merge - Merging 2 branches together in GIT

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Top 5 Answer for merge - Merging 2 branches together in GIT

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merge is used to bring two (or more) branches together.

a little example:

# on branch A: # create new branch B $ git checkout -b B # hack hack $ git commit -am "commit on branch B"  # create new branch C from A $ git checkout -b C A # hack hack $ git commit -am "commit on branch C"  # go back to branch A $ git checkout A # hack hack $ git commit -am "commit on branch A" 

so now there are three separate branches (namely A B and C) with different heads

to get the changes from B and C back to A, checkout A (already done in this example) and then use the merge command:

# create an octopus merge $ git merge B C 

your history will then look something like this:

…-o-o-x-------A       |\     /|       | B---/ |        \     /         C---/ 

if you want to merge across repository/computer borders, have a look at git pull command, e.g. from the pc with branch A (this example will create two new commits):

# pull branch B $ git pull ssh://host/… B # pull branch C $ git pull ssh://host/… C 
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If you want to merge changes in SubBranch to MainBranch

  1. you should be on MainBranch git checkout MainBranch
  2. then run merge command git merge SubBranch
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Case: If you need to ignore the merge commit created by default, follow these steps.

Say, a new feature branch is checked out from master having 2 commits already,

  • "Added A" , "Added B"

Checkout a new feature_branch

  • "Added C" , "Added D"

Feature branch then adds two commits-->

  • "Added E", "Added F"

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Now if you want to merge feature_branch changes to master, Do git merge feature_branch sitting on the master.

This will add all commits into master branch (4 in master + 2 in feature_branch = total 6) + an extra merge commit something like 'Merge branch 'feature_branch'' as the master is diverged.

If you really need to ignore these commits (those made in FB) and add the whole changes made in feature_branch as a single commit like 'Integrated feature branch changes into master', Run git merge feature_merge --no-commit.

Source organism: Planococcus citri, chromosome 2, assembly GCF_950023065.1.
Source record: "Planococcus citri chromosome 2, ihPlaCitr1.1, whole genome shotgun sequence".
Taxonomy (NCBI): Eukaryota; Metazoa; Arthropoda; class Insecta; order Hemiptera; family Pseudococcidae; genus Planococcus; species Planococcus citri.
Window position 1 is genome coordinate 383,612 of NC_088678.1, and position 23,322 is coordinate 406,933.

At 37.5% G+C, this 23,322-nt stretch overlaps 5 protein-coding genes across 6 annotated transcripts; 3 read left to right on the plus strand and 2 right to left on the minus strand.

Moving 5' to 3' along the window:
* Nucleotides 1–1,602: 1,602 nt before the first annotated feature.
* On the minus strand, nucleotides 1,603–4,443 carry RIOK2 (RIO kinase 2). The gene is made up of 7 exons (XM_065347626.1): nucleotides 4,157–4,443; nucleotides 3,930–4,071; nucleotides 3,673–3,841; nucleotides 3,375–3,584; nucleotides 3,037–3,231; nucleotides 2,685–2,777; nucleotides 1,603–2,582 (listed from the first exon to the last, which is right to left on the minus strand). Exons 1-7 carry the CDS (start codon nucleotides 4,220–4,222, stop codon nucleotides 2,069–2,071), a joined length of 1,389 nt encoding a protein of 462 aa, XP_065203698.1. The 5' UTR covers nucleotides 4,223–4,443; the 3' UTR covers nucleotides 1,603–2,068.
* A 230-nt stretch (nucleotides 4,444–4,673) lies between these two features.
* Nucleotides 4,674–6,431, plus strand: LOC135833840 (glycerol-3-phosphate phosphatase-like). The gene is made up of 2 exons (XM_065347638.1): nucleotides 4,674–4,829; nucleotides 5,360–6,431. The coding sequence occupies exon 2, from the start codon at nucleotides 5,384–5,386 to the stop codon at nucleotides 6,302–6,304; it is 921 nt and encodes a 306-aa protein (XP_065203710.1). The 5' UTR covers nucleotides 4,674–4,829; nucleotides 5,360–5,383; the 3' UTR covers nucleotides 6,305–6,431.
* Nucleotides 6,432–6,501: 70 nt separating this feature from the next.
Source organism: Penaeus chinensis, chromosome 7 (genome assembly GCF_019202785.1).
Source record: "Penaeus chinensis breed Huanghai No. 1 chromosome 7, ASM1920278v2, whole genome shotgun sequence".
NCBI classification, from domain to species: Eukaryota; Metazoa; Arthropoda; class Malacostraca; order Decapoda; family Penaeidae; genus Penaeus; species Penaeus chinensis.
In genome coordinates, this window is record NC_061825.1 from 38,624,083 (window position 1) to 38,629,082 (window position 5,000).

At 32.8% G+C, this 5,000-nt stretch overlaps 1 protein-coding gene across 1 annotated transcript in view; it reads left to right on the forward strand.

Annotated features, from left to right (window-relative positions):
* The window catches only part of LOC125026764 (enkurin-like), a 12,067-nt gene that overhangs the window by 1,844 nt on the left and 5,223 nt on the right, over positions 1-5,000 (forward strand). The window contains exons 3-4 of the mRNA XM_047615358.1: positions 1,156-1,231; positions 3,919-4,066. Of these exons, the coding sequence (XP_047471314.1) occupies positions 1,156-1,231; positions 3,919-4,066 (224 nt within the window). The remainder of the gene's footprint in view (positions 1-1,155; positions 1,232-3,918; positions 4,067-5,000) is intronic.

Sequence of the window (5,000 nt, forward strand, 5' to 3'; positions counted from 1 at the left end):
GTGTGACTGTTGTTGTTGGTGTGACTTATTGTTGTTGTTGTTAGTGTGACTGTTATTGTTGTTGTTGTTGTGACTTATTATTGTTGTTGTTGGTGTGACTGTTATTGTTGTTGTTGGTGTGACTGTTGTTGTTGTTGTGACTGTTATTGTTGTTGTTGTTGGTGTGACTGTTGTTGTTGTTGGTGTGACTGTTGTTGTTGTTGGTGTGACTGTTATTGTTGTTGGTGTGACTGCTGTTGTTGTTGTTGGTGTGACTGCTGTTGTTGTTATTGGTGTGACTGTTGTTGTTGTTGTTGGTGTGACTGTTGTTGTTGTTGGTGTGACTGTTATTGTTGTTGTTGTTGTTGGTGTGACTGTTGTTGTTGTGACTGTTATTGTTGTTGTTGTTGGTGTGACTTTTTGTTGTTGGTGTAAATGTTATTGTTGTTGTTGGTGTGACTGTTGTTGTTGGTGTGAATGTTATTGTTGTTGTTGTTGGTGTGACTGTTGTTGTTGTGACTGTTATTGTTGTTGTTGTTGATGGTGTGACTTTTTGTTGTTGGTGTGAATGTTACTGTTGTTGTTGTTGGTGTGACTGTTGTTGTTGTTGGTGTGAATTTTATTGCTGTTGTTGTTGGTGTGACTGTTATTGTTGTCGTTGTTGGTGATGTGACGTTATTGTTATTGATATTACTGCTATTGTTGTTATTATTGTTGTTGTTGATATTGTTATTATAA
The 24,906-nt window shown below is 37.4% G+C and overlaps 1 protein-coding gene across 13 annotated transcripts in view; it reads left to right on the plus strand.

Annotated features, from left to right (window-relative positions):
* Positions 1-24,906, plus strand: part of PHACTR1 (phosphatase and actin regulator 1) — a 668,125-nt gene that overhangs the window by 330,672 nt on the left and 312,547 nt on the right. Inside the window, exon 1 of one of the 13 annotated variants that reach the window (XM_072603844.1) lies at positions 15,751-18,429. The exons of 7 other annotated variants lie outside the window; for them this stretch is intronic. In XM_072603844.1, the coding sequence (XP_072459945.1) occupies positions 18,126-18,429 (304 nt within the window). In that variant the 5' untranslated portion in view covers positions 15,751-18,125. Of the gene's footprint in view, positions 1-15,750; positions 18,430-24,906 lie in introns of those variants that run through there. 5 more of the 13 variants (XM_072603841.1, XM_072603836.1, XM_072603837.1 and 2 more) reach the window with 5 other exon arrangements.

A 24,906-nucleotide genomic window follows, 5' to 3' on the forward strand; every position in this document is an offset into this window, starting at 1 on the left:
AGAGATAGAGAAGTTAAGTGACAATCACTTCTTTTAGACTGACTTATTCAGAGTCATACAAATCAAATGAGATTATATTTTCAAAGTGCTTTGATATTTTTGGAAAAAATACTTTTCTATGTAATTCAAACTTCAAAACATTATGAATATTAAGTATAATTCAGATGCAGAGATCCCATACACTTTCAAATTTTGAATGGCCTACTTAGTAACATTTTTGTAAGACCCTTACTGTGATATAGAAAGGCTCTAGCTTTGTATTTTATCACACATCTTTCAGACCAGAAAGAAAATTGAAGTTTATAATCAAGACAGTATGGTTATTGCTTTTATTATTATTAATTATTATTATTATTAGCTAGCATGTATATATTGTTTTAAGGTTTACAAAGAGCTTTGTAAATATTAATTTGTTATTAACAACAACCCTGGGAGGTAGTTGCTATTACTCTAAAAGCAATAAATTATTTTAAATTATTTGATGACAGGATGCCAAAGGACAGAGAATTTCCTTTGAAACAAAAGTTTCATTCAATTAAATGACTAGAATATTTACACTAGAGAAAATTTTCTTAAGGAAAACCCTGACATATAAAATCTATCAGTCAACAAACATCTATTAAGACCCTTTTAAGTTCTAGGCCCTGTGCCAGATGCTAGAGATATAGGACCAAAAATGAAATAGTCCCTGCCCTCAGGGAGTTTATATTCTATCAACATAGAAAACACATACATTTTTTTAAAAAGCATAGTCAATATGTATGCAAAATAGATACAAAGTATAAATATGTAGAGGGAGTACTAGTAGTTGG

With --no-commit, it perform the merge and stop just before creating a merge commit, We will have all the added changes in feature branch now in master and get a chance to create a new commit as our own.

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I know this is an older thread but I wanted to give what I think to be helpful information.

I personally use PyPy which is really easy to install using pip. I interchangeably use Python/PyPy interpreter, you don't need to change your code at all and I've found it to be roughly 40x faster than the standard python interpreter (Either Python 2x or 3x). I use pyCharm Community Edition to manage my code and I love it.

I like writing code in python as I think it lets you focus more on the task than the language, which is a huge plus for me. And if you need it to be even faster, you can always compile to a binary for Windows, Linux, or Mac (not straight forward but possible with other tools). From my experience, I get about 3.5x speedup over PyPy when compiling, meaning 140x faster than python. PyPy is available for Python 3x and 2x code and again if you use an IDE like PyCharm you can interchange between say PyPy, Cython, and Python very easily (takes a little of initial learning and setup though).

Some people may argue with me on this one, but I find PyPy to be faster than Cython. But they're both great choices though.

Edit: I'd like to make another quick note about compiling: when you compile, the resulting binary is much bigger than your python script as it builds all dependencies into it, etc. But then you get a few distinct benefits: speed!, now the app will work on any machine (depending on which OS you compiled for, if not all. lol) without Python or libraries, it also obfuscates your code and is technically 'production' ready (to a degree). Some compilers also generate C code, which I haven't really looked at or seen if it's useful or just gibberish. Good luck.

Hope that helps.

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